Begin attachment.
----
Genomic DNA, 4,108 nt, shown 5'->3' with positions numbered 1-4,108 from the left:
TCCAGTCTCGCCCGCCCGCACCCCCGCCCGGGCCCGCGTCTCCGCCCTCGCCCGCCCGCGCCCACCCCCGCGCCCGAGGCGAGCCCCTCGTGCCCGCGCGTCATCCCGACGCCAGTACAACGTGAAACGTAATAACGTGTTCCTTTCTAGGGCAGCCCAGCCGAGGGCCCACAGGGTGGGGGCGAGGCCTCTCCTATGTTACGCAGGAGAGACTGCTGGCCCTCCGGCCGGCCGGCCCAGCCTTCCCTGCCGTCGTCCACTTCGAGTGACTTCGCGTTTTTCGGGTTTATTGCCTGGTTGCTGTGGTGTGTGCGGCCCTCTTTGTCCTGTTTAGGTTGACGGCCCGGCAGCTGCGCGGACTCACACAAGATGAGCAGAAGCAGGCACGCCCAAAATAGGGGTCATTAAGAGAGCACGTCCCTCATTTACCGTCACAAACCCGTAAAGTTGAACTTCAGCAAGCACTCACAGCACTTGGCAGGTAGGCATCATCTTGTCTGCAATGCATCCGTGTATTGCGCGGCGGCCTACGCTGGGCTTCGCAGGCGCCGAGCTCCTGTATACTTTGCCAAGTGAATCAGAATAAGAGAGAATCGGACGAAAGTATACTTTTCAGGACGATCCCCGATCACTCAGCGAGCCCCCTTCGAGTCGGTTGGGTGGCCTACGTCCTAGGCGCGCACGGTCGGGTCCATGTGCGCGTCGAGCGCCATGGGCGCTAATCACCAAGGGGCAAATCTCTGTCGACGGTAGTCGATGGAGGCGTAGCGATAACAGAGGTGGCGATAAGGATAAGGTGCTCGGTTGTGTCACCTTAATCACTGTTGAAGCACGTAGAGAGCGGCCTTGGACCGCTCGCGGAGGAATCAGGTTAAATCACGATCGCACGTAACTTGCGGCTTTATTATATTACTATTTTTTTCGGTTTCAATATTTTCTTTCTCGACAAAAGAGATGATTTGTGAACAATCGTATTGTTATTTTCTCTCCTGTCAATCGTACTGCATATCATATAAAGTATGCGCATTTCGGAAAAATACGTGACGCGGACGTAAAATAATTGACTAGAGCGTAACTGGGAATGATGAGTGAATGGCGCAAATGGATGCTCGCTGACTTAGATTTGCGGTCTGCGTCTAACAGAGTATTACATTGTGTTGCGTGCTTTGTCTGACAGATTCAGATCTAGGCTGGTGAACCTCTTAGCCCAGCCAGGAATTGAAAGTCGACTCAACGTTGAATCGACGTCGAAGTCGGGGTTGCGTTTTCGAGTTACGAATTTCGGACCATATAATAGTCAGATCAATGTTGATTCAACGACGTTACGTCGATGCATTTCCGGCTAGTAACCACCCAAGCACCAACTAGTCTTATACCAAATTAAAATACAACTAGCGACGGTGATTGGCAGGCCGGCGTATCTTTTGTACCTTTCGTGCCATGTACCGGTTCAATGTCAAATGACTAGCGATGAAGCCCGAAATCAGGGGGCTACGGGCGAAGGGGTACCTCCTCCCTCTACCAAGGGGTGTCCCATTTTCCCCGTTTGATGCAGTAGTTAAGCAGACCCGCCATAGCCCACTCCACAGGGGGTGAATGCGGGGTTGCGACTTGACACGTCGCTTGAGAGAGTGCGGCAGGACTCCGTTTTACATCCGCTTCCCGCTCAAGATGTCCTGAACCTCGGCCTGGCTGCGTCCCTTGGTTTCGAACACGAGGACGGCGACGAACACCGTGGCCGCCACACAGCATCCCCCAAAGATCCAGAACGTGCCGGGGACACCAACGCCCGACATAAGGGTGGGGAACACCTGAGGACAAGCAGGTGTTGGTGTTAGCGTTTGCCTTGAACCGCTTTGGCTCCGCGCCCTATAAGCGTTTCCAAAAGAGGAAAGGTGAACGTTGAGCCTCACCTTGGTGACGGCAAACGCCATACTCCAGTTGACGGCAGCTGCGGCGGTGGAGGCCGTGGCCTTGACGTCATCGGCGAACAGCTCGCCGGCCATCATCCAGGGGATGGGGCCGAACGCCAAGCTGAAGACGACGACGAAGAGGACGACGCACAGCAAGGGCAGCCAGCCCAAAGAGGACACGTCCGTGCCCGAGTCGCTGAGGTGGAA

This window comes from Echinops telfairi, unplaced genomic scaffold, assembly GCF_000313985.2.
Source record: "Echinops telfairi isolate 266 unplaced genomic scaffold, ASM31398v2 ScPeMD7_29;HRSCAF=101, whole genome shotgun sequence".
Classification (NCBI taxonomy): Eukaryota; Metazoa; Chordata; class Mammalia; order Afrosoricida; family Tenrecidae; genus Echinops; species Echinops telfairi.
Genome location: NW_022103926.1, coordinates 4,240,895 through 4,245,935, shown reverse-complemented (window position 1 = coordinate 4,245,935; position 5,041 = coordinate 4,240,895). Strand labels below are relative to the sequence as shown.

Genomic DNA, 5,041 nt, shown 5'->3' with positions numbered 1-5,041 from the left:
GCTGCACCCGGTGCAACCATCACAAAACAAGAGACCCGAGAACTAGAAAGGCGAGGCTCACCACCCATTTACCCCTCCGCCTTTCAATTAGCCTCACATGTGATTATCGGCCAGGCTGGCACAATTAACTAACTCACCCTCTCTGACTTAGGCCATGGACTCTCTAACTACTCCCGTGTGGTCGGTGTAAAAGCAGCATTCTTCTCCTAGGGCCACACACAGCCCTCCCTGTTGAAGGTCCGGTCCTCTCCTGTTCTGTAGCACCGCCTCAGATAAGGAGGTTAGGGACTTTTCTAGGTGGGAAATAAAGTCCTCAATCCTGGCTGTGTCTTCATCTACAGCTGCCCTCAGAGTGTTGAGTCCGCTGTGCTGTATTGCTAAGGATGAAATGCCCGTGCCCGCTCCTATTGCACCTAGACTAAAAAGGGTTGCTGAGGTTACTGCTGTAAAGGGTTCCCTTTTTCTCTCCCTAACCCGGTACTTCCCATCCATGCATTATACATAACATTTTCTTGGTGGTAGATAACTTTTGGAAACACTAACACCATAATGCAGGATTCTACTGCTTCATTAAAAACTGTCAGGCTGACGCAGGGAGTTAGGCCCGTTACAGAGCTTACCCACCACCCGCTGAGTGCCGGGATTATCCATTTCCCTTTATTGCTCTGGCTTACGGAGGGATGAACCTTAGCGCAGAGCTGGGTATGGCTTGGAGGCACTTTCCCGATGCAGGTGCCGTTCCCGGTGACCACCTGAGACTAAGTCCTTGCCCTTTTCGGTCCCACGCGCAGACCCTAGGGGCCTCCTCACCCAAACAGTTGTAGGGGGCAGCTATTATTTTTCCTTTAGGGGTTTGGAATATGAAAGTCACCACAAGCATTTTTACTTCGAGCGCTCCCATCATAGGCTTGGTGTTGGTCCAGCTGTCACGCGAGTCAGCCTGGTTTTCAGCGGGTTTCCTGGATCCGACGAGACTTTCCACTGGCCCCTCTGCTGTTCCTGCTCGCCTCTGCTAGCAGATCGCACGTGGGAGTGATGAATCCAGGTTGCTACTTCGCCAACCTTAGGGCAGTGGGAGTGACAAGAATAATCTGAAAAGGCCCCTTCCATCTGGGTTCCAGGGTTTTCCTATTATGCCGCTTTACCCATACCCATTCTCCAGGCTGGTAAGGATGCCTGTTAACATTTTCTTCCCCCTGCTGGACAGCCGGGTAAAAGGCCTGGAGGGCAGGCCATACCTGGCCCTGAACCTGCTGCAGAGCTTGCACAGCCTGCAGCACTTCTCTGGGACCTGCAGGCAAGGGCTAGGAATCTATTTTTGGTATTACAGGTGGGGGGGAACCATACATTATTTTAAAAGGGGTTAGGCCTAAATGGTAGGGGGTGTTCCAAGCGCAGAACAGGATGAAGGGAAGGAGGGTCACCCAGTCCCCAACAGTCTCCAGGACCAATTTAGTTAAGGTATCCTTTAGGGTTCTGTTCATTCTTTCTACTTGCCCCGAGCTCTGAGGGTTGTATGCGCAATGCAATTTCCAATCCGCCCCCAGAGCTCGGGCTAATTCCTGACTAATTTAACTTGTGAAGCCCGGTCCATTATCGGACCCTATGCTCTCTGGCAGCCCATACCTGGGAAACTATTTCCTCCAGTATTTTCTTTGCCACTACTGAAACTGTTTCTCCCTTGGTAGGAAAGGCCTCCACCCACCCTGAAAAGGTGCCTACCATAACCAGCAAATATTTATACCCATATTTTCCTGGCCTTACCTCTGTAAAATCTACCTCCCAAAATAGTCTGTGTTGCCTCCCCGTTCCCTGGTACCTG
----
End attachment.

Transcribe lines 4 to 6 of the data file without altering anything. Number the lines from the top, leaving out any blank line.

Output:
Source record: "Echinops telfairi isolate 266 unplaced genomic scaffold, ASM31398v2 ScPeMD7_29;HRSCAF=101, whole genome shotgun sequence".
Classification (NCBI taxonomy): Eukaryota; Metazoa; Chordata; class Mammalia; order Afrosoricida; family Tenrecidae; genus Echinops; species Echinops telfairi.
Genome location: NW_022103926.1, coordinates 4,240,895 through 4,245,935, shown reverse-complemented (window position 1 = coordinate 4,245,935; position 5,041 = coordinate 4,240,895). Strand labels below are relative to the sequence as shown.